Not only is getting feedback important in the development stages, but the feedback cycle shouldn’t end there. I know all too often I put things out of mind and move on to the next story once a new feature is deployed to production. We saw lots of boards at the conference, but one that particularly stuck with me was from one of the TradeMe dev teams. It had an “in the wild” section with tasks to follow up on once something is actually deployed. A good visual reminder that there is more work to do before a feature is actually ‘done done’.

Dark Patterns

Martin Fowler, who many engineers would recognise as a senior figure of agile software development, presented an unexpected but noble talk on dark patterns. A dark pattern represents software that has been intentionally designed to deceive a user, such as sneaking an insurance policy into a customer’s shopping cart at checkout. He talked about the ethics of such patterns and warned developers about the dangers and consequences of their usages. After all, behind any evil piece of code there is a software developer who wrote it.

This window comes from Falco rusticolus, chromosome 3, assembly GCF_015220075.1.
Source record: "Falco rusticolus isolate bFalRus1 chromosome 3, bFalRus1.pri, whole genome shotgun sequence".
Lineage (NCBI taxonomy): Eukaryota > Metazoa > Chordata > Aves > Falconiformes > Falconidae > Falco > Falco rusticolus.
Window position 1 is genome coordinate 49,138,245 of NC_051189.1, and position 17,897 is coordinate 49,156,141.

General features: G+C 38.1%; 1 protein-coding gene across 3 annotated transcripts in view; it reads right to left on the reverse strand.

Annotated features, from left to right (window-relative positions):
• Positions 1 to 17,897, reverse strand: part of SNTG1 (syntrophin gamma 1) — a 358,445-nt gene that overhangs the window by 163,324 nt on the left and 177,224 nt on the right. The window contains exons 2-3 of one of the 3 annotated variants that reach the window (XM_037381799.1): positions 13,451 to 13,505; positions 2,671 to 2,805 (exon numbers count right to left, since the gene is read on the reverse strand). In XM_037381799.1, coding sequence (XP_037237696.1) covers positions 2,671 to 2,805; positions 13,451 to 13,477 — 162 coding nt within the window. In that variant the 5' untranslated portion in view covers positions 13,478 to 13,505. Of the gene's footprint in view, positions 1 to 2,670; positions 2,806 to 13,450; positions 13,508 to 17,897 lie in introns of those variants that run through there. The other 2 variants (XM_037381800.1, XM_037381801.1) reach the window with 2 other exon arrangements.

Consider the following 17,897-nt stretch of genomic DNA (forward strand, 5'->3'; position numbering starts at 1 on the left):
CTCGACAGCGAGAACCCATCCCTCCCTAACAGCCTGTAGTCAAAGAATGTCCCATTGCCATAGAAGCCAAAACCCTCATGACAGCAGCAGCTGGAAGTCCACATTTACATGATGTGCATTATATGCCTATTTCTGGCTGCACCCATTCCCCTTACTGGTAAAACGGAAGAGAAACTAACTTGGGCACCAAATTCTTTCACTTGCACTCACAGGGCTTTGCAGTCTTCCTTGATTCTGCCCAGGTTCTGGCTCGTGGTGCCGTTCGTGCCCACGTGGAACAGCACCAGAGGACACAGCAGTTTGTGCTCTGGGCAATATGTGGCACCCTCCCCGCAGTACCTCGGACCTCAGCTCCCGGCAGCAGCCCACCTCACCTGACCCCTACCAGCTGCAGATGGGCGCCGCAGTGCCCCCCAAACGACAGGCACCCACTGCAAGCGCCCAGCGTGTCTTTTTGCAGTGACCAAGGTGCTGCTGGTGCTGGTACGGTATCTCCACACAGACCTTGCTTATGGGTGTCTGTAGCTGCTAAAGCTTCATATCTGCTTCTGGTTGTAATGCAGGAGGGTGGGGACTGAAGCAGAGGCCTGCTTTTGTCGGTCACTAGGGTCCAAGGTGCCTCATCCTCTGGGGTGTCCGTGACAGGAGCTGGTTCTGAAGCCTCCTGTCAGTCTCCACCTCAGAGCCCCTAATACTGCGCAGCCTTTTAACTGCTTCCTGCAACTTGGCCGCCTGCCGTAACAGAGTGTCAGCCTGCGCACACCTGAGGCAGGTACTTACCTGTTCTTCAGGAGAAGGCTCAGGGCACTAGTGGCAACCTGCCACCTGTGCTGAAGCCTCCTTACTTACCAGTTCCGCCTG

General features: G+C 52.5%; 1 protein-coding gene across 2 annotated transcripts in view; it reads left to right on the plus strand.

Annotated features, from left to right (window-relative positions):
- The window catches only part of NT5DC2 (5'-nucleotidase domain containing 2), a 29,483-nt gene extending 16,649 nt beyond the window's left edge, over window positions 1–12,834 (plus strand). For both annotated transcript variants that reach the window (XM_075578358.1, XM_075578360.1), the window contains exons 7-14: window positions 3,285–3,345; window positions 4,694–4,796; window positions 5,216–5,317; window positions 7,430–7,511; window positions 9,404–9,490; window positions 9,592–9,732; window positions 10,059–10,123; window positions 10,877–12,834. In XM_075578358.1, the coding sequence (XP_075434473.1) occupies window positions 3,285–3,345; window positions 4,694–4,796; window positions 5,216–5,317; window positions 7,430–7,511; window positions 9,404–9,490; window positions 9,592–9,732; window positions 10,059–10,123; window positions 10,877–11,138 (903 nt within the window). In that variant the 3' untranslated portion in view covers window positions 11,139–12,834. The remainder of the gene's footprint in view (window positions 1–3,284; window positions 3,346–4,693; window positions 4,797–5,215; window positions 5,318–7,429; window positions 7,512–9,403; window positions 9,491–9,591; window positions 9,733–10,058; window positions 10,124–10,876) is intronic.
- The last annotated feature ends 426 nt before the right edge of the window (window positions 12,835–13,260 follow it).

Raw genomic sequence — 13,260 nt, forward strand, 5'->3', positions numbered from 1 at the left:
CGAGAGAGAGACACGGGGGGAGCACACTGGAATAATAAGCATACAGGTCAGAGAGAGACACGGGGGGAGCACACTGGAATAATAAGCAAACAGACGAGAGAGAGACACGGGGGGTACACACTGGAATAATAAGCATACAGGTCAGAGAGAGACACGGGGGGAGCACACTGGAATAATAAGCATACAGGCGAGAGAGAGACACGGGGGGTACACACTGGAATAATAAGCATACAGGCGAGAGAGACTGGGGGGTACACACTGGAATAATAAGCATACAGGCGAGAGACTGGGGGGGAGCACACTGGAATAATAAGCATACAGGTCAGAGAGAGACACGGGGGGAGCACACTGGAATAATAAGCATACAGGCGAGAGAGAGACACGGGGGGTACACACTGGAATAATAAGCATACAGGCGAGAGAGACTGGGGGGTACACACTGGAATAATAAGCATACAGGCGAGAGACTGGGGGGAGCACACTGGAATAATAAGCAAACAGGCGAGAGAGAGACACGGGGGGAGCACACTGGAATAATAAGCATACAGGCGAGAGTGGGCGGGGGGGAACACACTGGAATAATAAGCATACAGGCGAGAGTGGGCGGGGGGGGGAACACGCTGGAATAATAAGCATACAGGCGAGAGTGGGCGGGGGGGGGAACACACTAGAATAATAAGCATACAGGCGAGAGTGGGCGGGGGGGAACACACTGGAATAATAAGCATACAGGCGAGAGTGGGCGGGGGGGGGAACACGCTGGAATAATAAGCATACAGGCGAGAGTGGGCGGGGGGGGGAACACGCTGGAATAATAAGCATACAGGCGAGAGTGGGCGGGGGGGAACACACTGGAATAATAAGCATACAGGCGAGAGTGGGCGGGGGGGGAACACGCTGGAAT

We had the chance to meet with Fowler after his talk and took the opportunity to question him more on the ethical dilemma posed by dark patterns. His response to this was very pragmatic. Put simply, it is a personal choice that only you yourself can answer. Do what is right for you, but be a catalyst for change. I think this was summed up nicely by the guys from TradeMe with an apt quote from their core values: “Don’t be a dick”. 

Agile meets Special Forces